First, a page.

- Posted by currencies in Bank of England, Bremain, Brexit, Currency, Dollar, Economy, EUR, GBP, Prime Minister, Retail Sales, Sterling, UK, Uncategorised
- April 24, 2017
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Sterling fell sharply against the euro today as investors favoured Europe’s currency over Britain’s in a wave of relief sweeping financial markets following results of the first round of France’s presidential election.
The pound rallied nearly 2 percent last week, hitting four-month highs against the euro, after British Prime Minister Theresa May called for a UK general election in June.
But as centrist candidate Emmanuel Macron and far-right Marine Le Pen advanced to the second round of France’s presidential race, the euro was bought broadly as investors shrugged off worries that Le Pen – who has threatened to pull France out of the euro zone – would take the presidency.
That move also pushed sterling lower, the pound reversing nearly all of last week’s gains versus the euro overnight.
Against the dollar, sterling was not far off highs hit last week following May’s election announcement, down less than 0.1 percent on the day at $1.2805.
Economic data will be an important driver for sterling. The UK economy’s relative resilience to the uncertainty generated by last year’s Brexit referendum has propped up the currency this year following a near one fifth slide. But doubts, particularly over consumer demand, are growing, fuelled by another poor batch of retail sales numbers on Friday.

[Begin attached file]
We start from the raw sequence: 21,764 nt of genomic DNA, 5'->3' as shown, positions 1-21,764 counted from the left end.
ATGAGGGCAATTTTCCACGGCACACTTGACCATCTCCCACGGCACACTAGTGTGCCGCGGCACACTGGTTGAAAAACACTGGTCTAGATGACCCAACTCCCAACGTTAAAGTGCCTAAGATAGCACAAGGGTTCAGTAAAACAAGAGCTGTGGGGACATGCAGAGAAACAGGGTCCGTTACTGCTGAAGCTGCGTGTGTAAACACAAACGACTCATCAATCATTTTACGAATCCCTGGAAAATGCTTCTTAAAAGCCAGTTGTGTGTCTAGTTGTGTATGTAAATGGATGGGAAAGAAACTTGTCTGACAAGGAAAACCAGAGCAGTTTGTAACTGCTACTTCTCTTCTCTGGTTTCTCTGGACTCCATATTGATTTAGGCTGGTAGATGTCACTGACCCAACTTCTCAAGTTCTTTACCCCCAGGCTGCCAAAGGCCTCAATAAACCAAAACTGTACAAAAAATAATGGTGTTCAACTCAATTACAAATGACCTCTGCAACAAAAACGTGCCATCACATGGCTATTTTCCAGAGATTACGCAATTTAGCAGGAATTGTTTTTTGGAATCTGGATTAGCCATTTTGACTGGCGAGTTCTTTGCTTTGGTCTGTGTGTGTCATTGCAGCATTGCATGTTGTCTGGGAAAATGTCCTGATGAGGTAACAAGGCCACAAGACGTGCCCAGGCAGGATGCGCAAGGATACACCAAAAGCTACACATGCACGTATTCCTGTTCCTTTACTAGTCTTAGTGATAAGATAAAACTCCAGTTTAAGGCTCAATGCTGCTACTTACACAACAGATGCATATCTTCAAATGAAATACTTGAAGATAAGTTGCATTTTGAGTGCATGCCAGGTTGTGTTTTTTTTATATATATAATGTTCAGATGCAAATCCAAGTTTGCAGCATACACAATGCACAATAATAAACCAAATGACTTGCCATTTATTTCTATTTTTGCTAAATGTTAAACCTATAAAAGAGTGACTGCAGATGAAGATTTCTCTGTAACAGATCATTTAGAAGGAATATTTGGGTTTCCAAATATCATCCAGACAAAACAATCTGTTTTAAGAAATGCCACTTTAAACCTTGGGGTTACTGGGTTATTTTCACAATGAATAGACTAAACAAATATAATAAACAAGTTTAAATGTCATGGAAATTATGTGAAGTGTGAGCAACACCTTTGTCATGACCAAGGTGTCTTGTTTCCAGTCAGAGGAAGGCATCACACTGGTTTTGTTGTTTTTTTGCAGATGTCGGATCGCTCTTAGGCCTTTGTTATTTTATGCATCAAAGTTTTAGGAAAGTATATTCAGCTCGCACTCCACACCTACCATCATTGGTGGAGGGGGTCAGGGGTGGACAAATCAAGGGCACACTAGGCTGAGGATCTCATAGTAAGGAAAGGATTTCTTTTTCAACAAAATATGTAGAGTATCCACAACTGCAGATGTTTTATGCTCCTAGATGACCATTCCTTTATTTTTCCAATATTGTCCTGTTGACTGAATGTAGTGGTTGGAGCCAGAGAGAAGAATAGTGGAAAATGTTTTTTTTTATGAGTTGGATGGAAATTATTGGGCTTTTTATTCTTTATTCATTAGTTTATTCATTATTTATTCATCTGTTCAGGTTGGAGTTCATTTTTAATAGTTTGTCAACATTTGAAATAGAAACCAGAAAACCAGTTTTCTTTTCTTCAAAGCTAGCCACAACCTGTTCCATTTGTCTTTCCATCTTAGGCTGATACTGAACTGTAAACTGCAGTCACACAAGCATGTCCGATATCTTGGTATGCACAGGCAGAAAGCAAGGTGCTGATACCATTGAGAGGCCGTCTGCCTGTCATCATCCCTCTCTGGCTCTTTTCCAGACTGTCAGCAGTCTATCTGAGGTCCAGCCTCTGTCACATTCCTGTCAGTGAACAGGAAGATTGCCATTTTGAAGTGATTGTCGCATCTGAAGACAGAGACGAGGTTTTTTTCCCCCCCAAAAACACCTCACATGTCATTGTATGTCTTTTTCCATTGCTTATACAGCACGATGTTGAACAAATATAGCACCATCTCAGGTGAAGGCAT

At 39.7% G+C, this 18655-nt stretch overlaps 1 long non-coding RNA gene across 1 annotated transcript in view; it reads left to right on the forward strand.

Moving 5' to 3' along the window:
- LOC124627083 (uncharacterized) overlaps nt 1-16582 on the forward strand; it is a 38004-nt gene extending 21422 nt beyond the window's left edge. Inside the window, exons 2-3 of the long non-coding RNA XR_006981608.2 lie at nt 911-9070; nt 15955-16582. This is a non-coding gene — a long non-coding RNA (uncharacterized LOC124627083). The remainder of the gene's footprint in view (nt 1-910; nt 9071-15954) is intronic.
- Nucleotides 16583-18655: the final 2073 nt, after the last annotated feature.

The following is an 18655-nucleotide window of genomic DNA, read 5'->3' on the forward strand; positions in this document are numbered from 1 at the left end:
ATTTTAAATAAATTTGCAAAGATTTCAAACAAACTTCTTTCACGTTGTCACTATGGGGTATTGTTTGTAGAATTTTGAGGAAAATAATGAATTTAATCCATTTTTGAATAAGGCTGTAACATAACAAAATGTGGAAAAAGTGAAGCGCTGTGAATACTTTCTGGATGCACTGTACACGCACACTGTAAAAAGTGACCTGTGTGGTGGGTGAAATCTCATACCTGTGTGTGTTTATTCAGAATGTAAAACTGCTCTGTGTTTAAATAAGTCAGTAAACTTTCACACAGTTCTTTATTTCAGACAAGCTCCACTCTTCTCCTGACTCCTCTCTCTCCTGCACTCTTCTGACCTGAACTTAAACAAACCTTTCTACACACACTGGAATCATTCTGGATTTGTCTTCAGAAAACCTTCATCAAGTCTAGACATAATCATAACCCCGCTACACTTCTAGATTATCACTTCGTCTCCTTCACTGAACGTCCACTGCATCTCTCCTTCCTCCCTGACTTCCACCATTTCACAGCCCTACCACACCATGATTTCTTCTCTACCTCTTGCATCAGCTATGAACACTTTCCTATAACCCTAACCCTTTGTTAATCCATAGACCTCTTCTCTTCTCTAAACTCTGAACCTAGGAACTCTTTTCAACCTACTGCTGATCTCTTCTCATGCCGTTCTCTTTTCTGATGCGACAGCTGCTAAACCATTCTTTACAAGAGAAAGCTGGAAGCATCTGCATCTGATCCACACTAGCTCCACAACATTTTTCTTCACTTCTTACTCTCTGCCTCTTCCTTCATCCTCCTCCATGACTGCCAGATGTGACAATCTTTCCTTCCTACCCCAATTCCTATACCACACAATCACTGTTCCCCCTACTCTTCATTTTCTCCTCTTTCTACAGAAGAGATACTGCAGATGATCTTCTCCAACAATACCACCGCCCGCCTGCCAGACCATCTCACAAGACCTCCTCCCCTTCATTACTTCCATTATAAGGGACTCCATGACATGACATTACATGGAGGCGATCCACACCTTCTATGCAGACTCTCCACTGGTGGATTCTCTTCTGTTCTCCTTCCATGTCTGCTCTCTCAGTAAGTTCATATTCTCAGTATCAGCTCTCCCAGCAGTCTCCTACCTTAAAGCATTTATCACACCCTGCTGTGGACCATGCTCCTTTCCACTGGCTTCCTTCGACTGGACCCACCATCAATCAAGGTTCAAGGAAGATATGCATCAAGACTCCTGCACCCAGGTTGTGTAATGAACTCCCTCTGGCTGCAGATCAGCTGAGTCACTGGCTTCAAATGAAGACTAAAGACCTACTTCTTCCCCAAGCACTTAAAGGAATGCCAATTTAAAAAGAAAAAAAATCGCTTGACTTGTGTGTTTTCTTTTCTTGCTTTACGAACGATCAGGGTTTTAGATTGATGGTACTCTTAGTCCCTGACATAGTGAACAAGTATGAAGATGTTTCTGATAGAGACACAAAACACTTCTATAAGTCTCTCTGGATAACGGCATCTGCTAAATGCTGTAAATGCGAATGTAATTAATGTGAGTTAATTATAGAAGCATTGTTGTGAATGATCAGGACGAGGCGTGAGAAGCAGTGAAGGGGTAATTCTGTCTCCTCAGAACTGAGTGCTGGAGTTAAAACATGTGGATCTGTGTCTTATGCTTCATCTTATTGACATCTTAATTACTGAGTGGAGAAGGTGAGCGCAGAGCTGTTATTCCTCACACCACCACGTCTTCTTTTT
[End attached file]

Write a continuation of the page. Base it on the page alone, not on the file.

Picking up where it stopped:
Preliminary first quarter gross domestic product data are due this Friday.
Eyes will also be on the start of campaigning for Britain’s general election, with polls showing May’s ruling Conservative Party has a comfortable lead over the opposition Labour Party.
The Conservative Party’s election manifesto will focus on Brexit and domestic concerns, such as strengthening the economy and putting a cap on energy prices.
Jeremy Corbyn, the leader of the Labour Party, said on Sunday he could suspend British involvement in air strikes against Syria if he was elected prime minister.